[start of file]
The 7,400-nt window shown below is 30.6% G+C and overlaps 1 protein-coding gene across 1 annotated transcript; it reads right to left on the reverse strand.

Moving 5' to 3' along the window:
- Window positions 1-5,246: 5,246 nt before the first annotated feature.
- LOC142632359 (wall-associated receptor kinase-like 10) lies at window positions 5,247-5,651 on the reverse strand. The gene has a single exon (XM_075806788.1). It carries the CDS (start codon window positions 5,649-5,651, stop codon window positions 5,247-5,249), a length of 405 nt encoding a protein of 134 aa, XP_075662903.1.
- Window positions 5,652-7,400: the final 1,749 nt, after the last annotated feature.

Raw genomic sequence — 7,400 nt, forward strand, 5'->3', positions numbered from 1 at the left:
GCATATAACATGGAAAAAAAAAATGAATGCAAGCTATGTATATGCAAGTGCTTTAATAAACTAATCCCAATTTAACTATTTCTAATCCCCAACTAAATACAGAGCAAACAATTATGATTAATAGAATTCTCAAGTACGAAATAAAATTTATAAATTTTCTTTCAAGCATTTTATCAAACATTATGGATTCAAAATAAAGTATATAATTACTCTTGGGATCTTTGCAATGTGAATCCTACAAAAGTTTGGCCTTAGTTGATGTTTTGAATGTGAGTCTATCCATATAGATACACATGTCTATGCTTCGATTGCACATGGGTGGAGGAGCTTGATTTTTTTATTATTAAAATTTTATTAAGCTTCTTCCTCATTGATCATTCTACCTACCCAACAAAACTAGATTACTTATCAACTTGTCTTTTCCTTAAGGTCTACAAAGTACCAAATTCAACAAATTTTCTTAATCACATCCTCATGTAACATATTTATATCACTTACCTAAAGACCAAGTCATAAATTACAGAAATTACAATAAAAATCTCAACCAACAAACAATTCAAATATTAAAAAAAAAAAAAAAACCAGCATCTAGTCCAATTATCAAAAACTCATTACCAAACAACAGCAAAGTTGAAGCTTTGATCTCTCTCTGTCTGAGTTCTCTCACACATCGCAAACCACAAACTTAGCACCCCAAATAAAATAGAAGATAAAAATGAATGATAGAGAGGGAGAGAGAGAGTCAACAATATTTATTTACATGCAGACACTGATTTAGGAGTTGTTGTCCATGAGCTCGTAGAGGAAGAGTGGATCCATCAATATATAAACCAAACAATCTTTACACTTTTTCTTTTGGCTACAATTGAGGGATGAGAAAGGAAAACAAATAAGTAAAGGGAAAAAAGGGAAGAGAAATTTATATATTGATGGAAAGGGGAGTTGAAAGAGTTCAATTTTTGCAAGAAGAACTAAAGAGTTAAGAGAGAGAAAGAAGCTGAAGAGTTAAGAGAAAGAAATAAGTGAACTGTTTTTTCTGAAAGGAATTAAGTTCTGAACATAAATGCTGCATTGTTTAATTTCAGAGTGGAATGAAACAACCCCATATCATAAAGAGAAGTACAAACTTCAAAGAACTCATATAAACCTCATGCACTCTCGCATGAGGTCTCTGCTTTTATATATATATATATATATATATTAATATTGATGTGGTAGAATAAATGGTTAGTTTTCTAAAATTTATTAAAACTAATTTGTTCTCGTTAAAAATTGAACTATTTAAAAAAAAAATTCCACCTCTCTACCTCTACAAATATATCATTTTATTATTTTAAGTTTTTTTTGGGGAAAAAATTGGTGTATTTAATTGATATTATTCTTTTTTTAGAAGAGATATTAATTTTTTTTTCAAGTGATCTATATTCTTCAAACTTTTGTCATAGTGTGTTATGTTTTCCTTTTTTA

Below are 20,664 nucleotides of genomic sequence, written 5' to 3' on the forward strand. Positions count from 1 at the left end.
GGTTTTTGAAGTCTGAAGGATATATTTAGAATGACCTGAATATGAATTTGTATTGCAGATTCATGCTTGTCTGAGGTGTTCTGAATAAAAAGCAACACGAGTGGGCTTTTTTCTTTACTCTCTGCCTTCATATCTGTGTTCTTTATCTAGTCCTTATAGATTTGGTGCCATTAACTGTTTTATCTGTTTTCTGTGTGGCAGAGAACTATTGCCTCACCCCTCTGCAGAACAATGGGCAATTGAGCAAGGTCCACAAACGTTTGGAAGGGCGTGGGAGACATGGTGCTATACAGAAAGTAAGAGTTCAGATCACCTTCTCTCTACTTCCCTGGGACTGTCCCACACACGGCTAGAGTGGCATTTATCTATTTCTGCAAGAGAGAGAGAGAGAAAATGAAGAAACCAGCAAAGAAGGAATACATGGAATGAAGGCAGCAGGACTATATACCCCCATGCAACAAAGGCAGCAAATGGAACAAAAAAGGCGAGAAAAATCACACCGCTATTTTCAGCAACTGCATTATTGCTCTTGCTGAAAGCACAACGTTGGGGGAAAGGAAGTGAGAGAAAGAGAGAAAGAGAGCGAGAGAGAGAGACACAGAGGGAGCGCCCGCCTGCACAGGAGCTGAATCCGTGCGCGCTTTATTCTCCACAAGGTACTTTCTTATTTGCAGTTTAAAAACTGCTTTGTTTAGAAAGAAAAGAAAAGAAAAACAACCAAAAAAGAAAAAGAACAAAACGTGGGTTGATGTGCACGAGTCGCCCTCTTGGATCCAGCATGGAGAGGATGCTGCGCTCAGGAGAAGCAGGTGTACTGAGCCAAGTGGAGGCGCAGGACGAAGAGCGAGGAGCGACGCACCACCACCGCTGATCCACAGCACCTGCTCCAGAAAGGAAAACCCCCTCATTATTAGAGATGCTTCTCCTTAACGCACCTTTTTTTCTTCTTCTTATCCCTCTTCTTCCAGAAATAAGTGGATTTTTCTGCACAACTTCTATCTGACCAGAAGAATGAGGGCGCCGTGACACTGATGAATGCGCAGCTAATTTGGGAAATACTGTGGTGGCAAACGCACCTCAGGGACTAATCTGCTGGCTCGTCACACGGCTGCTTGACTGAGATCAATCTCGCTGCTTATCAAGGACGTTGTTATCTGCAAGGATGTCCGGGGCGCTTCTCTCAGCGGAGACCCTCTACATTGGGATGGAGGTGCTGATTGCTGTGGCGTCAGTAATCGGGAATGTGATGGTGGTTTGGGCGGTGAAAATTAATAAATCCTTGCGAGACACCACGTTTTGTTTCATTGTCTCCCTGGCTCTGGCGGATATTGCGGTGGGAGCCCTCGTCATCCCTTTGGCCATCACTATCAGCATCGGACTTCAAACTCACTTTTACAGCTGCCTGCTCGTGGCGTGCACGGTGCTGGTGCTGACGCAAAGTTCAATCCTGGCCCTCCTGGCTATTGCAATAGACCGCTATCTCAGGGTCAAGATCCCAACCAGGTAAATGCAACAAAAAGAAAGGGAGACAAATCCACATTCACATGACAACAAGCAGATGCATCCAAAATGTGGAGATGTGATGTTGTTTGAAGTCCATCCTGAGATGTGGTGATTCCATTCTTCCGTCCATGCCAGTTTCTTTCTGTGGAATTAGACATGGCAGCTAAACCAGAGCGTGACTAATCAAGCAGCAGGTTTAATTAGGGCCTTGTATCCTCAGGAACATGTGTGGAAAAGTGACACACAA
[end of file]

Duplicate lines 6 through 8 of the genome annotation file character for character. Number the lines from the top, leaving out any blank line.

Raw genomic sequence — 7,400 nt, forward strand, 5'->3', positions numbered from 1 at the left:
GCATATAACATGGAAAAAAAAAATGAATGCAAGCTATGTATATGCAAGTGCTTTAATAAACTAATCCCAATTTAACTATTTCTAATCCCCAACTAAATACAGAGCAAACAATTATGATTAATAGAATTCTCAAGTACGAAATAAAATTTATAAATTTTCTTTCAAGCATTTTATCAAACATTATGGATTCAAAATAAAGTATATAATTACTCTTGGGATCTTTGCAATGTGAATCCTACAAAAGTTTGGCCTTAGTTGATGTTTTGAATGTGAGTCTATCCATATAGATACACATGTCTATGCTTCGATTGCACATGGGTGGAGGAGCTTGATTTTTTTATTATTAAAATTTTATTAAGCTTCTTCCTCATTGATCATTCTACCTACCCAACAAAACTAGATTACTTATCAACTTGTCTTTTCCTTAAGGTCTACAAAGTACCAAATTCAACAAATTTTCTTAATCACATCCTCATGTAACATATTTATATCACTTACCTAAAGACCAAGTCATAAATTACAGAAATTACAATAAAAATCTCAACCAACAAACAATTCAAATATTAAAAAAAAAAAAAAAACCAGCATCTAGTCCAATTATCAAAAACTCATTACCAAACAACAGCAAAGTTGAAGCTTTGATCTCTCTCTGTCTGAGTTCTCTCACACATCGCAAACCACAAACTTAGCACCCCAAATAAAATAGAAGATAAAAATGAATGATAGAGAGGGAGAGAGAGAGTCAACAATATTTATTTACATGCAGACACTGATTTAGGAGTTGTTGTCCATGAGCTCGTAGAGGAAGAGTGGATCCATCAATATATAAACCAAACAATCTTTACACTTTTTCTTTTGGCTACAATTGAGGGATGAGAAAGGAAAACAAATAAGTAAAGGGAAAAAAGGGAAGAGAAATTTATATATTGATGGAAAGGGGAGTTGAAAGAGTTCAATTTTTGCAAGAAGAACTAAAGAGTTAAGAGAGAGAAAGAAGCTGAAGAGTTAAGAGAAAGAAATAAGTGAACTGTTTTTTCTGAAAGGAATTAAGTTCTGAACATAAATGCTGCATTGTTTAATTTCAGAGTGGAATGAAACAACCCCATATCATAAAGAGAAGTACAAACTTCAAAGAACTCATATAAACCTCATGCACTCTCGCATGAGGTCTCTGCTTTTATATATATATATATATATATATTAATATTGATGTGGTAGAATAAATGGTTAGTTTTCTAAAATTTATTAAAACTAATTTGTTCTCGTTAAAAATTGAACTATTTAAAAAAAAAATTCCACCTCTCTACCTCTACAAATATATCATTTTATTATTTTAAGTTTTTTTTGGGGAAAAAATTGGTGTATTTAATTGATATTATTCTTTTTTTAGAAGAGATATTAATTTTTTTTTCAAGTGATCTATATTCTTCAAACTTTTGTCATAGTGTGTTATGTTTTCCTTTTTTA

Below are 20,664 nucleotides of genomic sequence, written 5' to 3' on the forward strand. Positions count from 1 at the left end.